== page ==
Friendly and active, these tortoises become accustomed to gentle handling over time. However, younger kids should be supervised when interacting with the tortoise, as these creatures don’t tolerate rough handling well. Try to avoid handling your Greek tortoise if you can, and when you do have to handle it in order to clean its enclosure, make sure to do it slowly and gently.

Greek Tortoise Care

Best kept in outdoor enclosures during the warmer months, Greek tortoises enjoy sunlit spaces that offer plenty of edible plants. Unlike some other reptiles, they are strictly terrestrial and can’t swim. However, they do require water for drinking and maintaining a healthy shell.

Diet-wise, they prefer a high-fiber, low-protein regimen mainly consisting of dark leafy greens and an assortment of vegetables like zucchini, broccoli, and shredded carrots.

Humidity levels in their habitat should be kept between 40% and 60%, which can be monitored using a simple humidity gauge. To maintain this moisture level, you can mist the tortoise every other day or as needed. A constantly filled water dish will also contribute to the right humidity level.

3. Hermann’s Tortoise (Testudo hermanni)

Hermann's Tortoise in Garden Eating Buttercup

A perfect land turtle to keep as a pet, the Hermann’s tortoise loves to run, dig, and sunbathe.

©chrisbrignell/Shutterstock.com

If you’re looking for a pet tortoise with a long lifespan and specific but manageable care needs, consider the Hermann’s tortoise. These creatures are more comfortable on the ground than in your hands and enjoy a range of activities like running, digging, and sunbathing.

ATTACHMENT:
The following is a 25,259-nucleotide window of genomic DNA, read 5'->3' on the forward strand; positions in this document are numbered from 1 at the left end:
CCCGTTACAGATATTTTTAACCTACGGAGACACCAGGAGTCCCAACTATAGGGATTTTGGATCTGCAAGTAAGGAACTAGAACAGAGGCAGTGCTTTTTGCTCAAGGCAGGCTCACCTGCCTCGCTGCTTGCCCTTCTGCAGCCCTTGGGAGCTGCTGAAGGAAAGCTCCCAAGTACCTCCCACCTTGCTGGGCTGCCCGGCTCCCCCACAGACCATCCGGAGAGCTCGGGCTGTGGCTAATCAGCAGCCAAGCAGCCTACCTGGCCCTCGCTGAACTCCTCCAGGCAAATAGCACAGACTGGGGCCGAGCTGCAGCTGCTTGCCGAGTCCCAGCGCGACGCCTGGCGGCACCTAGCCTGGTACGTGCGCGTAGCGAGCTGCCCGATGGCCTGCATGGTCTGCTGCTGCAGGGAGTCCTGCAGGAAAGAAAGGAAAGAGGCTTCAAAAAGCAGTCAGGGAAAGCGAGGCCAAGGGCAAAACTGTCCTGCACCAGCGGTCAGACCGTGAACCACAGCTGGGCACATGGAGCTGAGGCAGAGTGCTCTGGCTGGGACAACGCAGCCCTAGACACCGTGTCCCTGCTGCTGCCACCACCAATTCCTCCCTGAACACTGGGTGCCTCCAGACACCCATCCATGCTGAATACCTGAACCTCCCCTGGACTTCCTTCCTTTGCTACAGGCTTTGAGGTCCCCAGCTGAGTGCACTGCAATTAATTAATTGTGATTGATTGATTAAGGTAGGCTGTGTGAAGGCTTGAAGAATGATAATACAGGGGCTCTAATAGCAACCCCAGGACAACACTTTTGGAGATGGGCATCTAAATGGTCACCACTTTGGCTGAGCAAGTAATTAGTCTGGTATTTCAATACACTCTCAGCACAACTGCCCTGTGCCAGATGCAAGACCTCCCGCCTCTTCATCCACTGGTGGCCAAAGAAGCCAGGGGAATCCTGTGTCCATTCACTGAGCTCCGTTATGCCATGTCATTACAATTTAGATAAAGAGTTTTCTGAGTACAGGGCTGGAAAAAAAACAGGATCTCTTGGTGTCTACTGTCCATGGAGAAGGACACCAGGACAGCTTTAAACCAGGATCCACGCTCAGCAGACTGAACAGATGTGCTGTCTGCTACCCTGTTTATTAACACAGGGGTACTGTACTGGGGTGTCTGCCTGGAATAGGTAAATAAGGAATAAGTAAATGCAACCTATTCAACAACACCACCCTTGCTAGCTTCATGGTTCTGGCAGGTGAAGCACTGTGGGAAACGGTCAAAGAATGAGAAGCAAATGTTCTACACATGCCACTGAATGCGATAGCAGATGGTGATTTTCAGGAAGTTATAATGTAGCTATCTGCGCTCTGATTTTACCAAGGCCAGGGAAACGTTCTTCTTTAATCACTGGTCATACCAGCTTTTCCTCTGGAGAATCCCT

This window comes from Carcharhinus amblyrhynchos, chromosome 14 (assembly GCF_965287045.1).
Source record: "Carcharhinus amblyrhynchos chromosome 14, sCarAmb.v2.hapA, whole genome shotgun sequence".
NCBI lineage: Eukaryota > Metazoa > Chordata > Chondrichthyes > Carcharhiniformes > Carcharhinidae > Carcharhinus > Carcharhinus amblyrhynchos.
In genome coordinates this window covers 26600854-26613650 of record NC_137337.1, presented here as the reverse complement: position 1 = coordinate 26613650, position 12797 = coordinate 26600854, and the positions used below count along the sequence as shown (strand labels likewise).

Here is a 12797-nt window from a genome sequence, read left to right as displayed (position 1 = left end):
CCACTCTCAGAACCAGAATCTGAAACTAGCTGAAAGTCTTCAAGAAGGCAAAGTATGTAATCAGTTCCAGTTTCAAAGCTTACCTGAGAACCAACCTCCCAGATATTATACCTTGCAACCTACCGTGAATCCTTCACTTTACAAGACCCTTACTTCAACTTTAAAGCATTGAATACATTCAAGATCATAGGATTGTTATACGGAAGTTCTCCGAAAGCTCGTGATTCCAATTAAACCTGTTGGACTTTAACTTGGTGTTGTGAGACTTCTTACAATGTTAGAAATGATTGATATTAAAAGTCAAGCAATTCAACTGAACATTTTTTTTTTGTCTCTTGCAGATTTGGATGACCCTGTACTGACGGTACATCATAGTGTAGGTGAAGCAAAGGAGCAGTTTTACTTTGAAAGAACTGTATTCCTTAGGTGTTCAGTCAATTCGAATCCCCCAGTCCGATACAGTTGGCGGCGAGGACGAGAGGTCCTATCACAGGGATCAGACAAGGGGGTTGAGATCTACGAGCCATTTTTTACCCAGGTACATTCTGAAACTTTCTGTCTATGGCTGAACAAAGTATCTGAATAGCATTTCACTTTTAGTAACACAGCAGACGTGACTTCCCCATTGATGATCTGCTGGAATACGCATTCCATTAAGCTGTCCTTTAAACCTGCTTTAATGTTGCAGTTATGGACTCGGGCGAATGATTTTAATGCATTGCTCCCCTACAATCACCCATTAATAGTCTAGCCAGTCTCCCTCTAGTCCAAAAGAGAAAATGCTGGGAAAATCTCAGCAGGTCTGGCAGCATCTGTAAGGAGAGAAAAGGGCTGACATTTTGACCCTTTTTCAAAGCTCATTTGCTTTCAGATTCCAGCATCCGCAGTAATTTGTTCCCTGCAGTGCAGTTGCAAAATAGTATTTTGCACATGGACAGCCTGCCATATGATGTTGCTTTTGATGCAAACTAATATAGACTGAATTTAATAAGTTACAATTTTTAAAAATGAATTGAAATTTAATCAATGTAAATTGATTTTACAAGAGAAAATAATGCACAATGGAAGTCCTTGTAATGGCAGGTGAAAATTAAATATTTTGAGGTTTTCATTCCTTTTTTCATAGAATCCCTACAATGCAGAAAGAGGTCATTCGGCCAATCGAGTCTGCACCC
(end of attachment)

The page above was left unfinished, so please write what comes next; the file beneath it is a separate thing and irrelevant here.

Their shells sport vibrant yellow-orange hues with striking black designs, and their heads typically feature a yellow mark on either side. Most grow to a length of 6 to 8 inches, although some western variants can reach up to 11 inches.

Because these tortoises can easily live for 50 years or more in captivity, keep in mind that owning one is a long-term commitment.

Hermann’s Tortoise Care

It’s best to house them outside, as Hermann’s tortoises don’t do well indoors. The ideal outdoor environment should mimic Mediterranean climates, like those found in Italy and Greece. So, it goes without saying that unless your climate is Mediterranean, it might be better to keep them indoors.

These land turtles love to dig, whether it’s in their enclosure’s substrate or in the great outdoors, especially in soil, sand, or leaf piles. While they are not fond of swimming, they should have access to clean water for drinking at all times.

When it comes to their diet, they primarily eat plant matter. Choices like dandelion, clover, and a variety of leafy greens and vegetables like kale, broccoli, and bell peppers are all appropriate.

4. Sulcata Tortoise (Centrochelys sulcata)

African spurred tortoise (Sulcata tortoise) with sand colored carapace is showing its pink tongue as a piece of grass falls from its mouth.

Also called an African spurred tortoise, the Sulcata tortoise is a long-term land turtle pet.

©Dossyl/ via Getty Images

If you live in a warm climate and have a spacious yard, the sociable and easy-going Sulcata tortoise might be the perfect pet for you. These animals are known for their friendly nature and can live for well over 70 years, making them long-term companions.

This tortoise features a shell that ranges in color from brown to yellow and is complemented by its thick, yellow-brown skin. Additionally, its legs are adorned with pointed scales, commonly referred to as spurs. These spurs give these land turtles their other common name: African spurred tortoise.

In terms of size, they’re definitely on the larger end of the scale. Adult Sulcatas usually measure around 18 inches across their shells and can weigh between 70 to 100 pounds. Some even grow to be two to three feet long, weighing over 150 pounds! So, before you commit to one, make sure you have the space.